Wildflower is published quarterly by the Wildflower Center. Its content is national in scope with articles about the conservation and use of native plants as well as news from the Wildflower Center. A subscription is provided to Wildflower Center members as a benefit of membership.
Using native plants as ornamental decoration today is commonplace, but a century ago it was unheard of - that is, until Jens Jensen did something about it. Jensen saw beauty in natives - long considered "weeds" to most landscape designers at the time.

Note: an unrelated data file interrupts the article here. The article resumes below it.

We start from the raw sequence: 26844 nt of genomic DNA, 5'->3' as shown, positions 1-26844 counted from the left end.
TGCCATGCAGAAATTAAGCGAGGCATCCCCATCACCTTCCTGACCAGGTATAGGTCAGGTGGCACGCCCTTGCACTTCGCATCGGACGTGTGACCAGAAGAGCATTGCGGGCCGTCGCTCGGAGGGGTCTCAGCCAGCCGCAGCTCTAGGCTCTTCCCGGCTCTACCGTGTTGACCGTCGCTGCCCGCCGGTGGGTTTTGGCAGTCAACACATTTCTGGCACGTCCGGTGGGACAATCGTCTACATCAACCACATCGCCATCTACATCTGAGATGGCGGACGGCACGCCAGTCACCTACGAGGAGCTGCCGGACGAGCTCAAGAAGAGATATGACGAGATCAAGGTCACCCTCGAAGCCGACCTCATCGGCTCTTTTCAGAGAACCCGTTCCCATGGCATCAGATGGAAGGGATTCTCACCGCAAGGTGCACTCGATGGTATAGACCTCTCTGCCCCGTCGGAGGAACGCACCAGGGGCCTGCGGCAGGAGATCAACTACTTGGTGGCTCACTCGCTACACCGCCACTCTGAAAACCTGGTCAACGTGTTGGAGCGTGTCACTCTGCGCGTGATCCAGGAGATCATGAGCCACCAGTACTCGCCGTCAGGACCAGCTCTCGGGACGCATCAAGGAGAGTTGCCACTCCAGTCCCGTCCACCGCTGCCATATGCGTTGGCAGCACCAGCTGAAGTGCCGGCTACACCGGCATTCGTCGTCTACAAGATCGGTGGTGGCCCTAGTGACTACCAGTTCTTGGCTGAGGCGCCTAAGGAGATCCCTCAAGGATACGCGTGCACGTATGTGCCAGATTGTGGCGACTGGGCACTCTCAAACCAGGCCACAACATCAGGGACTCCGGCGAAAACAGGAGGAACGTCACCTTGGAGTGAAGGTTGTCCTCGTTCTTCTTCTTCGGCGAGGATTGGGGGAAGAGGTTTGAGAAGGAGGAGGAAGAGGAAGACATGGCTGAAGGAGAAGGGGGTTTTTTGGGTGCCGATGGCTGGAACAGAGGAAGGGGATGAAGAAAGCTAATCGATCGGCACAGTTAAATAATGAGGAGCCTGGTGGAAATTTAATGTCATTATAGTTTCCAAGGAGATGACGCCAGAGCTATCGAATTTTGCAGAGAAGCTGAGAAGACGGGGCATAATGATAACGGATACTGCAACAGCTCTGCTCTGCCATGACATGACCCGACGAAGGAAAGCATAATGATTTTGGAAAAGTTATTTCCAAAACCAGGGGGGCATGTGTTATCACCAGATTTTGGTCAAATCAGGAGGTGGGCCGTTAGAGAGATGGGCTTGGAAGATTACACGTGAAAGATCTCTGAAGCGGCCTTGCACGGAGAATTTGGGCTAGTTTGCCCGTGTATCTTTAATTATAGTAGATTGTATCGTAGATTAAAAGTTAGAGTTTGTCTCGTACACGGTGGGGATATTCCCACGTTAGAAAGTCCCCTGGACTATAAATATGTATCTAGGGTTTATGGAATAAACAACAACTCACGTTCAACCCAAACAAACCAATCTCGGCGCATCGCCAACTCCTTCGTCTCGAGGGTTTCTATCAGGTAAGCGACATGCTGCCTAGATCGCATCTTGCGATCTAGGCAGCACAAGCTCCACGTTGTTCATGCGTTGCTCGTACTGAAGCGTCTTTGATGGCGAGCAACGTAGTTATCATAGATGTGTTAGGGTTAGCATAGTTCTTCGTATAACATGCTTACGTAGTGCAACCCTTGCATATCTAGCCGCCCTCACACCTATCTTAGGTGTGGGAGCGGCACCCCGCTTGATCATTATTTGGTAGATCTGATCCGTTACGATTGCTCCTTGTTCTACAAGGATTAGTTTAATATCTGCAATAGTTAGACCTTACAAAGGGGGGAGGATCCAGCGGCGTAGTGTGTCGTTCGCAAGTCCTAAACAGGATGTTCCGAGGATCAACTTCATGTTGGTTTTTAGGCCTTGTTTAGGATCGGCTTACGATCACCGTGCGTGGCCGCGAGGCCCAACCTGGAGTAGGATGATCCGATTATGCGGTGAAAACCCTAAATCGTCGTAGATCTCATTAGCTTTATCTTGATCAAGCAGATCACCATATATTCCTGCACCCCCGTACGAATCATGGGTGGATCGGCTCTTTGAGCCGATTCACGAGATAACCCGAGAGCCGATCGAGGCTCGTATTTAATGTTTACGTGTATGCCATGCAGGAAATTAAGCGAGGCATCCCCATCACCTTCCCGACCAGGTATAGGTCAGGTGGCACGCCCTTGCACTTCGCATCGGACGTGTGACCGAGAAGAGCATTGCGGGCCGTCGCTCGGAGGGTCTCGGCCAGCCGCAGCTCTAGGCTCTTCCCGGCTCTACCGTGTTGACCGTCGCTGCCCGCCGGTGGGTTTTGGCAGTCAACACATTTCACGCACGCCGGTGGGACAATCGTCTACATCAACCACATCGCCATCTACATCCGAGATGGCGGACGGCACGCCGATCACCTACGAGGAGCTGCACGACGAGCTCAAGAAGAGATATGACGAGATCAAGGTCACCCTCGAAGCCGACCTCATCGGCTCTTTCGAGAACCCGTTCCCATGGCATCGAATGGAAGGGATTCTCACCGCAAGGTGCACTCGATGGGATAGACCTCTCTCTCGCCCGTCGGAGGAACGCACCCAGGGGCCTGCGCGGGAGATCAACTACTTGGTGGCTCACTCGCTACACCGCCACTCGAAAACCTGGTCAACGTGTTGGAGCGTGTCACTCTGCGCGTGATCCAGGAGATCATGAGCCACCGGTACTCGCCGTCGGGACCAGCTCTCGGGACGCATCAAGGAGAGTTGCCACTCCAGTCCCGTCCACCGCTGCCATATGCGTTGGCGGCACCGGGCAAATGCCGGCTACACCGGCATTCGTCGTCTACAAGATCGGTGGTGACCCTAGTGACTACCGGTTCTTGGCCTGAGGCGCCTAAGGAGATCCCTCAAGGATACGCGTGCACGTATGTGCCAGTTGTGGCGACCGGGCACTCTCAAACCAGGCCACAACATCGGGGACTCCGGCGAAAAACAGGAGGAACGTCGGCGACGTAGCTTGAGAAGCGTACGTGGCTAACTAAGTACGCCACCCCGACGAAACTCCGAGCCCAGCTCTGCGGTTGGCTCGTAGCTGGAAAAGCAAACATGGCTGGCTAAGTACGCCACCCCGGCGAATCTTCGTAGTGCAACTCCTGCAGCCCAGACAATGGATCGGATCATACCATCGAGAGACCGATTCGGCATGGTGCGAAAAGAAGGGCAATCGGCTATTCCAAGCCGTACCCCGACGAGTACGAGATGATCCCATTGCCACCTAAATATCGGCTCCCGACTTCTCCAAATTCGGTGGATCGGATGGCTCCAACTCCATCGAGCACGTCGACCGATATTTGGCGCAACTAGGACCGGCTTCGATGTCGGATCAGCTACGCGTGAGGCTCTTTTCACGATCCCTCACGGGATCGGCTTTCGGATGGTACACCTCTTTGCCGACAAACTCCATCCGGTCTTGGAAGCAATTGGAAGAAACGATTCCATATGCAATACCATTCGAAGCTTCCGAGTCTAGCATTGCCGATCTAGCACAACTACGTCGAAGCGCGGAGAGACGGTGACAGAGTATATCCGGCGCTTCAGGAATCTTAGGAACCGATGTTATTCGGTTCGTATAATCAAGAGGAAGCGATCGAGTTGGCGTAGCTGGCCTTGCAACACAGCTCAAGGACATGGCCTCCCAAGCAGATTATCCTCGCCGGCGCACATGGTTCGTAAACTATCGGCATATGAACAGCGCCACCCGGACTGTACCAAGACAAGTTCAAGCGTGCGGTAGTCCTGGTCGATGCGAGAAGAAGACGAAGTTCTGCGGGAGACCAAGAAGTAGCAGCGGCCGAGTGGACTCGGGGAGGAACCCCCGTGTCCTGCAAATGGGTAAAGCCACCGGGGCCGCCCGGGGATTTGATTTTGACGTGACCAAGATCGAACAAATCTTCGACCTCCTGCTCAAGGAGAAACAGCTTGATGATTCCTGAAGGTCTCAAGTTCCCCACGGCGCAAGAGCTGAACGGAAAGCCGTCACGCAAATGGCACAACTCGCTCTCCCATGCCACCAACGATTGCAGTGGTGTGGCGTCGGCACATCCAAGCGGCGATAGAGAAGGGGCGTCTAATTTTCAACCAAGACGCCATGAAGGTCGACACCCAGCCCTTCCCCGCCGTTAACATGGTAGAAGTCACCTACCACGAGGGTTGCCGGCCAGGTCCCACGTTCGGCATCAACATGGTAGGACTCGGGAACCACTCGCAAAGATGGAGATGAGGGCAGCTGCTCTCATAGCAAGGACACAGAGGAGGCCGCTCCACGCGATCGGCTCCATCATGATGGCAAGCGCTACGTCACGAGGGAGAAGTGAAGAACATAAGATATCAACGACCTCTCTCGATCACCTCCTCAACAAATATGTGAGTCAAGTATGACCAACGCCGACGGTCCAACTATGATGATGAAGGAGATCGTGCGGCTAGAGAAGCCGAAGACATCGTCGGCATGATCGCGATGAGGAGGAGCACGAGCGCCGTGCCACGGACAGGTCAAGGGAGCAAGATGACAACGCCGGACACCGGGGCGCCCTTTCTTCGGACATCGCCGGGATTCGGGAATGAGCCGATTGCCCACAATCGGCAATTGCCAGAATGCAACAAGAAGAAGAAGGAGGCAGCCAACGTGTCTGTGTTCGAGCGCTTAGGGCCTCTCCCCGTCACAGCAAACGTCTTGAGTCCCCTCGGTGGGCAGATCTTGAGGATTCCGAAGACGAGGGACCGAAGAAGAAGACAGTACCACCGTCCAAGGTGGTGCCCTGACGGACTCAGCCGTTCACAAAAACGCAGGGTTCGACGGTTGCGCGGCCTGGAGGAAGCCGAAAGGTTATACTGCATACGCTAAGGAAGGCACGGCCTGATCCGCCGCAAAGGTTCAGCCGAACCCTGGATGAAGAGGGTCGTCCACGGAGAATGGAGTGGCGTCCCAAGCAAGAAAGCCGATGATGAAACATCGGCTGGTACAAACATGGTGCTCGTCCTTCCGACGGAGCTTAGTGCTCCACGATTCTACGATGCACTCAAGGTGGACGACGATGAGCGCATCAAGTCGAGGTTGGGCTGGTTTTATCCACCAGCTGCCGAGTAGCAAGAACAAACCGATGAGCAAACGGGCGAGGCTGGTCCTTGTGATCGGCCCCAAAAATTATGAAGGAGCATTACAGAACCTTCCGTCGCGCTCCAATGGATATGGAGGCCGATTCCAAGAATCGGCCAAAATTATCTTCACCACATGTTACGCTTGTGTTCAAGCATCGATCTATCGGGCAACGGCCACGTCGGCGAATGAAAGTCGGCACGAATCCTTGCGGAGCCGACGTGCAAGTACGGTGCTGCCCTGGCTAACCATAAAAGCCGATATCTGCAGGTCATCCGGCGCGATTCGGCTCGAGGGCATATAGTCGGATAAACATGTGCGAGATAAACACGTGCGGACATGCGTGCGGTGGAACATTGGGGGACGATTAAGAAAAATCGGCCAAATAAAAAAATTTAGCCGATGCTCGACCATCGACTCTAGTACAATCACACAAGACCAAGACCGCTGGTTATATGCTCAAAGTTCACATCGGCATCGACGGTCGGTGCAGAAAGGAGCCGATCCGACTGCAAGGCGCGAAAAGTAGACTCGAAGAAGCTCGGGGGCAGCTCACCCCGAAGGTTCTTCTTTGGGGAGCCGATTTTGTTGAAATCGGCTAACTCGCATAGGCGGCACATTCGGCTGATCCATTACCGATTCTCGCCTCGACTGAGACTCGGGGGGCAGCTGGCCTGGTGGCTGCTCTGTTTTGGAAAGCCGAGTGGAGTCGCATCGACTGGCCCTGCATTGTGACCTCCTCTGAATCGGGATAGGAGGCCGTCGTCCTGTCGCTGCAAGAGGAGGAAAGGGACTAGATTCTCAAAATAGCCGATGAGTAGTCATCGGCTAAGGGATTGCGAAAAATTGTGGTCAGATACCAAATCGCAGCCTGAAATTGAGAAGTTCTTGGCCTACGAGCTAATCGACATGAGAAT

Carl Condit, a renowned architectural historian, called Jens Jensen "the most remarkable man in the history of landscape art," and Jensen's 1951 obituary in The New York Times named him the "dean of landscape architecture." But Jensen's true passion was sharing his love for nature, and especially the native landscape, with others.
"He really believed in bringing people to nature," says Julia Sniderman Bachrach, a historian with the Chicago Parks District and curator of the Jens Jensen Legacy Project, an exhibit of Jensen's life and work.